For brands looking to capitalize on the popularity of Korean skin care, digital storytelling and tech-enabled education are keys to success.
“The explosion of the K beauty market is really possible because of the exchange of information,” says Dan Jee, director of digital marketing and e-commerce at AmorePacific.“Information-sharing is so rapid.”
Take, for example, Glow Recipe, a business founded by former L’Oréal marketer Sarah Lee and cofounder Christine Chang in 2014 when they saw an opportunity to take brands beloved by Koreans and translate them for the U.S. market. The strategy includes education, sometimes renaming or re-branding products and a constant dialogue with customers through social media channels like Snapchat and Instagram, or e-mail.
On one of Lee’s frequent trips for Korea, she encountered aqua peeling, a gentle exfoliating process that can be handled during a lunch break. To amp up awareness of the new process, Lee had the Glow Recipe team write a “deep-dive” blog post to show why aqua peeling is relevant to American consumers. “Aqua peeling popped up in five major digital media outlets,” Lee said. “Within two weeks the whole inventory was sold out.” Other products, especially ones with unfamiliar product names or descriptions, require a different approach. Glow Recipe renamed “modeling packs,” calling them rubber masks, and changed “patting water packs” to splash masks. Plus, they modified the splash mask formulation — which originates from a basin filled with rice steep water that Korean women pat onto their faces — so it could be used in the shower. “I think Americans are less inclined to fill up the basin, so we came up with the splash mask term,” Lee said.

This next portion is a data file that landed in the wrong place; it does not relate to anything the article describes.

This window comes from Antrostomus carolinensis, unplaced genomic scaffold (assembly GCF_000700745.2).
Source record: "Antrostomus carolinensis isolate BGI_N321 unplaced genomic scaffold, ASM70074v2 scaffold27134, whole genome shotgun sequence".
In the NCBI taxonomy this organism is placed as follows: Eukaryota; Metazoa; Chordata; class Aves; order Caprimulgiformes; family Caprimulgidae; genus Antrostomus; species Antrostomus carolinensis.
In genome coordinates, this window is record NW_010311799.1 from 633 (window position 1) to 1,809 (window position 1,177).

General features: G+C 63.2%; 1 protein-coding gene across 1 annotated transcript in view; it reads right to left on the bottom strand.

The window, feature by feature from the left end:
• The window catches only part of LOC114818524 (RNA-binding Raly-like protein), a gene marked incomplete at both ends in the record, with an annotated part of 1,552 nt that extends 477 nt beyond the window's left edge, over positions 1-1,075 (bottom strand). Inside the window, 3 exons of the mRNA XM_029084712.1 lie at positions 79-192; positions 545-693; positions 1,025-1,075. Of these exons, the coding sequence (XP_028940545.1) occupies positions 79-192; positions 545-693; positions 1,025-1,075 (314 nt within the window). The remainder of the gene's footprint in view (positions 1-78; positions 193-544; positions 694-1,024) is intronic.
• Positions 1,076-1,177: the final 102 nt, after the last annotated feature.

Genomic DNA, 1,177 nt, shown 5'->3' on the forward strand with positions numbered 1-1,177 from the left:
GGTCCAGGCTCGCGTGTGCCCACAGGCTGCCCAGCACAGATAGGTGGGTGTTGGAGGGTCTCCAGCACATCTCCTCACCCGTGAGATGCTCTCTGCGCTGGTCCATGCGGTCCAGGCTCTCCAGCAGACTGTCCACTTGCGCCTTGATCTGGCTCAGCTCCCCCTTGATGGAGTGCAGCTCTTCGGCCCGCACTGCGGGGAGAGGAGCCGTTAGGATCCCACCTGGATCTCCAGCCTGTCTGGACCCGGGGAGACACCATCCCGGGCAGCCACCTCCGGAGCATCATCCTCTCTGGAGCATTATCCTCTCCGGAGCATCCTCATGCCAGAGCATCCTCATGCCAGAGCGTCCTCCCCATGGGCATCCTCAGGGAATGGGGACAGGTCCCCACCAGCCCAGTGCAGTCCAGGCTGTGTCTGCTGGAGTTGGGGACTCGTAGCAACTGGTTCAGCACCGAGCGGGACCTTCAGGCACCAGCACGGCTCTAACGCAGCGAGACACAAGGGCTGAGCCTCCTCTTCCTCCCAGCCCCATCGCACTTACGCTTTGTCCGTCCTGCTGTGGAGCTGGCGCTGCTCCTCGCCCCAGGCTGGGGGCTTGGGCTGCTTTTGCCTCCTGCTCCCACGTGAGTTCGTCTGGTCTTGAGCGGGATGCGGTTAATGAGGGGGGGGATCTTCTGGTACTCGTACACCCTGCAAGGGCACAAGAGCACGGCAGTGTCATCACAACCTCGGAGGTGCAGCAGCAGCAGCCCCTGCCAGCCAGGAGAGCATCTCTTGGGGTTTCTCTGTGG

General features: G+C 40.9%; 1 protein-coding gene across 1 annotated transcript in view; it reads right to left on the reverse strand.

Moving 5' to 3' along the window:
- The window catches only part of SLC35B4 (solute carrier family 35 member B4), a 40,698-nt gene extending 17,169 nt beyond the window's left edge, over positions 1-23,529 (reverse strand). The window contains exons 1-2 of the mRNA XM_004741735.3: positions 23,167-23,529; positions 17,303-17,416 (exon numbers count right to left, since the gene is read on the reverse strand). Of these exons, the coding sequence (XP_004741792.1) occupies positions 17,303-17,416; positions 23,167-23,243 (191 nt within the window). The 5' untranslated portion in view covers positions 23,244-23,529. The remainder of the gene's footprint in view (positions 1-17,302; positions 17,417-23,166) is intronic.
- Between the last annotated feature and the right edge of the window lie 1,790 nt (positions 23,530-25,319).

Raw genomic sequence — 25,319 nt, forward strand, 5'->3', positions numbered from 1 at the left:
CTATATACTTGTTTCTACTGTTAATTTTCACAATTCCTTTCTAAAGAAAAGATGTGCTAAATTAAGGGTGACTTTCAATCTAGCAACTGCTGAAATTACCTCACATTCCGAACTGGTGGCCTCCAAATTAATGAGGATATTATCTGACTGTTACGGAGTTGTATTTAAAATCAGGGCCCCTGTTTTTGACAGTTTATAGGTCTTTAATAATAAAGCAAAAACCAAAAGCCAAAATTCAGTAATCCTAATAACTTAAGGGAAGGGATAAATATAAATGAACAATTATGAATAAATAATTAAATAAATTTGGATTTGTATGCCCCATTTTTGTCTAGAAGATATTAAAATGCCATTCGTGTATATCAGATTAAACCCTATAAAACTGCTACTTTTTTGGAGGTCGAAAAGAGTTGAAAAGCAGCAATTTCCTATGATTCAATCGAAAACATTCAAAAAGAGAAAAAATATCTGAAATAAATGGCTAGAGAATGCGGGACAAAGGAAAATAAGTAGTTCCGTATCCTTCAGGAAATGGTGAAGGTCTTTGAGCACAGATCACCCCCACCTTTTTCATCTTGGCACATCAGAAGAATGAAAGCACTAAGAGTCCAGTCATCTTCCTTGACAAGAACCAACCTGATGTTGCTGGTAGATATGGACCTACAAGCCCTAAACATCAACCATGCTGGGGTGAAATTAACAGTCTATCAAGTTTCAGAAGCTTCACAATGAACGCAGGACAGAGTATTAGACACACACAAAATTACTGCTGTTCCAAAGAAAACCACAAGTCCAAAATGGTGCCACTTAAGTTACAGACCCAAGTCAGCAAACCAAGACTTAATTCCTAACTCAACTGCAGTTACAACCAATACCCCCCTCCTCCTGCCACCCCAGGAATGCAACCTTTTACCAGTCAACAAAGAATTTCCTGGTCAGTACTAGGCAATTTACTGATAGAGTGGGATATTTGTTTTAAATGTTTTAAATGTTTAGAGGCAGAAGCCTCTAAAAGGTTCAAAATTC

Teaching an unfamiliar consumer while not alienating your existing one is a key for Korean beauty business AmorePacific, which has been around for about 70 years. “I want to make sure I’m catering to the audience that already knows about the product…at the same time, I’m trying to…address these people who are hearing about the product for the first time…and make sure they are getting the proper education,” Jee said. Part of that process stems from product ingredients. “When you think about ginseng in America, you don’t think about it as skin care,” Jee says. “How do we tell people it goes from the ginseng root to really help your skin and health? We want to make sure we use this digital channel as an enabler — it’s really enabling to really talk about the quality of the products and the quality of the brand story that we want to tell.”